Topeka Unveiling his “Road Map for Kansas,” Republican gubernatorial candidate Sam Brownback on Monday promised to freeze state spending and reorganize government.
But Democratic opponent Tom Holland called Brownback’s plan a “Road to Ruin.”
Holland’s campaign issued a statement saying Brownback’s proposals lacked details, grew government at the expense of public schools and contained gimmicks that “should raise red flags.”
Brownback, a U.S. senator from Topeka, and Holland, a state senator from Baldwin City, square off in the Nov. 2 election.
Brownback rolled out his goals at a news conference and planned a bus tour this week to tout the proposal.
His stated goals include increasing Kansans’ net personal income, private sector employment, the percentage of fourth-graders reading at grade level and the percentage of high school graduates who are college or career ready, and decreasing the percentage of Kansas children who live in poverty.
Brownback declined to reveal details on how to accomplish the goals, but did say that in his first month of office he would establish a general state fund spending freeze and issue executive orders to reorganize parts of government.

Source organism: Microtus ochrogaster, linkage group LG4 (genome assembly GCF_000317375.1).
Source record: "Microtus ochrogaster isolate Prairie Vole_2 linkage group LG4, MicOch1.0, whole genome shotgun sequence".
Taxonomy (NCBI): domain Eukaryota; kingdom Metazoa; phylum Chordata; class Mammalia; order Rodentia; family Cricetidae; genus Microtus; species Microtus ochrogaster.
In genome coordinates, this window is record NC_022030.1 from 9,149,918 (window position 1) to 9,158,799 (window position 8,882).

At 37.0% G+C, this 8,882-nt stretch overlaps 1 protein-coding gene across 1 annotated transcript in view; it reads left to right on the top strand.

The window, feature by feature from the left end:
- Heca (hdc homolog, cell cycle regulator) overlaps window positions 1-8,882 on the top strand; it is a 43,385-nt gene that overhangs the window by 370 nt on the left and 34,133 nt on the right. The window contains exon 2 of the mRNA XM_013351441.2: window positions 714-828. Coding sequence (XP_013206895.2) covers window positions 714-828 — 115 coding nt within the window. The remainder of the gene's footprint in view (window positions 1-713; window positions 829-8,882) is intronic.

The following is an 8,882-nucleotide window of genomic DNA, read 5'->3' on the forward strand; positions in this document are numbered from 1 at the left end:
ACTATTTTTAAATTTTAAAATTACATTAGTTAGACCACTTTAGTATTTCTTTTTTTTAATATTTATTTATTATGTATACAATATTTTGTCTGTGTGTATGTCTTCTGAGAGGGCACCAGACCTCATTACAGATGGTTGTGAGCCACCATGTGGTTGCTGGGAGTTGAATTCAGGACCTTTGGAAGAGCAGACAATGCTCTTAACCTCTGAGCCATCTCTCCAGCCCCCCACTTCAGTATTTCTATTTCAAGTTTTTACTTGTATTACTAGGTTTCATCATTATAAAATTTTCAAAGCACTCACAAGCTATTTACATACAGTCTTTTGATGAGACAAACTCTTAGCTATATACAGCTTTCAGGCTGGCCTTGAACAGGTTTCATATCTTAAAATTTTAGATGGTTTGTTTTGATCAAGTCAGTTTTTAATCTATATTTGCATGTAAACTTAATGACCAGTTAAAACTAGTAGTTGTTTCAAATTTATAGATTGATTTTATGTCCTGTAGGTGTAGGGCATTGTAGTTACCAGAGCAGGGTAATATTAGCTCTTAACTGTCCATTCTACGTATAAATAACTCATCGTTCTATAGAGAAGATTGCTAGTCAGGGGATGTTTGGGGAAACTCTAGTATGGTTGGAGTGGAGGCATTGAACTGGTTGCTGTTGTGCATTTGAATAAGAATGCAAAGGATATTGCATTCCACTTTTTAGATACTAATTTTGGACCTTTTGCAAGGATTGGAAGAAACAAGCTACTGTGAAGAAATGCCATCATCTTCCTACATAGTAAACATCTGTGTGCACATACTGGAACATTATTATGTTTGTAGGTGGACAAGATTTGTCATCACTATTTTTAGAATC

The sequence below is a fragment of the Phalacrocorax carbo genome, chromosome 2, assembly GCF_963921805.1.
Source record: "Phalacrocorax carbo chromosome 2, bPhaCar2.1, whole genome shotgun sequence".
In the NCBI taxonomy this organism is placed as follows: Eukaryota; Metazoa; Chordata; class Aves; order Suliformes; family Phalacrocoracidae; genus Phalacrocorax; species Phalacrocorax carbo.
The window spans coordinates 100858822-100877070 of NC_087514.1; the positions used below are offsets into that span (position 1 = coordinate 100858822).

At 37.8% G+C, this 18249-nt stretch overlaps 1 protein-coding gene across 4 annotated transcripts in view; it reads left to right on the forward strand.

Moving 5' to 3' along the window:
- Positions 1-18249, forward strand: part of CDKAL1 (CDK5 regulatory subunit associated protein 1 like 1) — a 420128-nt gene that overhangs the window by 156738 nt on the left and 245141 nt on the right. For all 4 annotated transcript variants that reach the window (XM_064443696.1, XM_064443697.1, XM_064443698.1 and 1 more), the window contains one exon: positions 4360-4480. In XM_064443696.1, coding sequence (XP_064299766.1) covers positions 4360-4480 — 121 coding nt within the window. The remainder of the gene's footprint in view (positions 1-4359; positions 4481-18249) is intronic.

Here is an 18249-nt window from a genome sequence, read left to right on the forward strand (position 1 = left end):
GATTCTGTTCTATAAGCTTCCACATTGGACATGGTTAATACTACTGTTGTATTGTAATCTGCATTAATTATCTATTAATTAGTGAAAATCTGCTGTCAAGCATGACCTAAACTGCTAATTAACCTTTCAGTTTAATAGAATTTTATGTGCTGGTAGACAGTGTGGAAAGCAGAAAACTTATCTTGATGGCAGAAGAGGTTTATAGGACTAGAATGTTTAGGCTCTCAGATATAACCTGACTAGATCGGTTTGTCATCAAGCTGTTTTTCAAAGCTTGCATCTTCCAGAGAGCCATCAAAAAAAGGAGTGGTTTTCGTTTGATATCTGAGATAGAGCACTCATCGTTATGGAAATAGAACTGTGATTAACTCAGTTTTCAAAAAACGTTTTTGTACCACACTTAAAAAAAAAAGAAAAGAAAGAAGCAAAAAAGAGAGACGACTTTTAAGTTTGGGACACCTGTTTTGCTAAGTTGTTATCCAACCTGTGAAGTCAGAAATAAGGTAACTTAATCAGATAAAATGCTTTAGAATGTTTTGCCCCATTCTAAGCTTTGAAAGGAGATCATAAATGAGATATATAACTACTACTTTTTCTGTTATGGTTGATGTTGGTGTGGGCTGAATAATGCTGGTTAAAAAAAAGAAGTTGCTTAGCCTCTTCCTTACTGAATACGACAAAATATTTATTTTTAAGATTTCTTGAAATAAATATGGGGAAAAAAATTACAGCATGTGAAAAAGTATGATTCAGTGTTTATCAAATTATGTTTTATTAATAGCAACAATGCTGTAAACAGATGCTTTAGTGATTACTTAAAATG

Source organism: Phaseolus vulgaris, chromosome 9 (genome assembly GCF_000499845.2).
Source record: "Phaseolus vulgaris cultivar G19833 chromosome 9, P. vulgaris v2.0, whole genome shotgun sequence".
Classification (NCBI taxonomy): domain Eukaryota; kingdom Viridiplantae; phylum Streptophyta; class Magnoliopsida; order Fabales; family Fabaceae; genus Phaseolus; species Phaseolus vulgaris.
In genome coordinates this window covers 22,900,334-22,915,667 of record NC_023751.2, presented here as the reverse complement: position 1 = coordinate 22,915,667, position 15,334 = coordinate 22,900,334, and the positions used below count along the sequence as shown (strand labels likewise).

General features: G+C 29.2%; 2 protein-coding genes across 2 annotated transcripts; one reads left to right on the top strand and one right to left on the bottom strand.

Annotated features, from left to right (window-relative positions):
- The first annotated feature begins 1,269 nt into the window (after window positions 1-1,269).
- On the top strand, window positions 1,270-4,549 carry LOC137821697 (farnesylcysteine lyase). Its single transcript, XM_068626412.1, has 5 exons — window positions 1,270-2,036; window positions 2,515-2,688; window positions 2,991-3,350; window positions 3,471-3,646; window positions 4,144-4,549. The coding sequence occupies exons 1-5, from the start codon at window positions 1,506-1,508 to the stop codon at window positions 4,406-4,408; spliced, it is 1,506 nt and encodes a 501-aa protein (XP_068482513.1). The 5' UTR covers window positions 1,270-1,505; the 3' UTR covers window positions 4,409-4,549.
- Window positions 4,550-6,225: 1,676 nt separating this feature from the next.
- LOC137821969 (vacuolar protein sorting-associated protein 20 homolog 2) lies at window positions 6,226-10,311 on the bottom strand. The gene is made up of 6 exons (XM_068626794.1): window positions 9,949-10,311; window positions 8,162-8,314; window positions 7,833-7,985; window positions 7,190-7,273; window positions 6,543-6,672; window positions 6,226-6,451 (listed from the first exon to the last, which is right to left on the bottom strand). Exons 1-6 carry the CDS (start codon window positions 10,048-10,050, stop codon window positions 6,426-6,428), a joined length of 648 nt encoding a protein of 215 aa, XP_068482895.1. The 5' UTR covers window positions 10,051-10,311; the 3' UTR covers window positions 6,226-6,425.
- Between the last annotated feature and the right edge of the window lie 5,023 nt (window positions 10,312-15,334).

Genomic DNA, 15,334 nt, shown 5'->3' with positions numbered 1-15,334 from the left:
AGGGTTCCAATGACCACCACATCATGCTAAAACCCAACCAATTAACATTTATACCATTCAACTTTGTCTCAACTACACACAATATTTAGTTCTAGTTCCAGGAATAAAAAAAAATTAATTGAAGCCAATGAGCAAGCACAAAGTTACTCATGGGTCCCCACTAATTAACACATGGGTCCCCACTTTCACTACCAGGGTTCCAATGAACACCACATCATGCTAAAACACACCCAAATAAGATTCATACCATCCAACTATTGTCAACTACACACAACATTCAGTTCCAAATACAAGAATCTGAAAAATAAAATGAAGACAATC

He said funding shifts would be made in state spending, but that the bottom line spending figure will be frozen. Brownback didn’t say how long he would maintain such a freeze. Over the past 18 months, an unprecedented drop in state revenue has forced several rounds of budget cuts and an increase in the state sales tax that went into effect July 1.
Brownback also said that in his first month of office, he would implement an economic development plan, establish a citizens board to review new regulations before implementation, and empower an Office of the Repealer to recommend removing statutes and regulations “that have outlived their original function, are in conflict with one another, or simply do not make sense.”
Holland’s campaign manager, Dana Houle, said Brownback’s call for smaller government was undercut by proposals for “a lot of new bureaucracies.”
“These gimmicks might work in Washington, but here in Kansas he’s raising more questions than he’s answering,” Houle said.
Brownback said he will “retask existing resources” to create the Office of Repealer.
During the news conference, Brownback also reiterated his statement that the school funding formula is broken but declined to say in what way. Public school funding makes up about half of the state budget.
Houle said advocates of public schools should be wary.
“The only way Brownback could pay for his new government programs is to put public schools on the chopping block,” he said.
On school funding, Brownback said, “ ... we need to focus the state’s dollars on classroom instruction, promote innovation, reform the school finance formula, and pursue unified accounting of school districts’ use of state funds.”